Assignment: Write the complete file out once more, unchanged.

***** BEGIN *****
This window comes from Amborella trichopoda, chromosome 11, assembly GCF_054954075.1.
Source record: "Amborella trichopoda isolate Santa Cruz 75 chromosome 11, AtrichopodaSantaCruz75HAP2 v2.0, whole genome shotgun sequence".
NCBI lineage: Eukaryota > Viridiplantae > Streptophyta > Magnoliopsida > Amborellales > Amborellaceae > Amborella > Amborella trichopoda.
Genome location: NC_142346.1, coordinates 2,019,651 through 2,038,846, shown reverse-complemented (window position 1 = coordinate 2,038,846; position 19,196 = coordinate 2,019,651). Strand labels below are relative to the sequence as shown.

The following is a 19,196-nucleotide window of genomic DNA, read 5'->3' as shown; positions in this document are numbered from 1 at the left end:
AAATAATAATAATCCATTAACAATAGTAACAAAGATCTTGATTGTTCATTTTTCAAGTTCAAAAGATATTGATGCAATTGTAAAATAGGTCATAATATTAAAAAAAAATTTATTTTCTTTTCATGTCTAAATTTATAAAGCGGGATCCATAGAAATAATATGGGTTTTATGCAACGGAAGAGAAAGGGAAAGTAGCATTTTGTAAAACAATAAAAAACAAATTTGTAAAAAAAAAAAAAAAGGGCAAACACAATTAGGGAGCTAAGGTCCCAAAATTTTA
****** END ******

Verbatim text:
This window comes from Amborella trichopoda, chromosome 11, assembly GCF_054954075.1.
Source record: "Amborella trichopoda isolate Santa Cruz 75 chromosome 11, AtrichopodaSantaCruz75HAP2 v2.0, whole genome shotgun sequence".
NCBI lineage: Eukaryota > Viridiplantae > Streptophyta > Magnoliopsida > Amborellales > Amborellaceae > Amborella > Amborella trichopoda.
Genome location: NC_142346.1, coordinates 2,019,651 through 2,038,846, shown reverse-complemented (window position 1 = coordinate 2,038,846; position 19,196 = coordinate 2,019,651). Strand labels below are relative to the sequence as shown.

The following is a 19,196-nucleotide window of genomic DNA, read 5'->3' as shown; positions in this document are numbered from 1 at the left end:
AAATAATAATAATCCATTAACAATAGTAACAAAGATCTTGATTGTTCATTTTTCAAGTTCAAAAGATATTGATGCAATTGTAAAATAGGTCATAATATTAAAAAAAAATTTATTTTCTTTTCATGTCTAAATTTATAAAGCGGGATCCATAGAAATAATATGGGTTTTATGCAACGGAAGAGAAAGGGAAAGTAGCATTTTGTAAAACAATAAAAAACAAATTTGTAAAAAAAAAAAAAAAGGGCAAACACAATTAGGGAGCTAAGGTCCCAAAATTTTA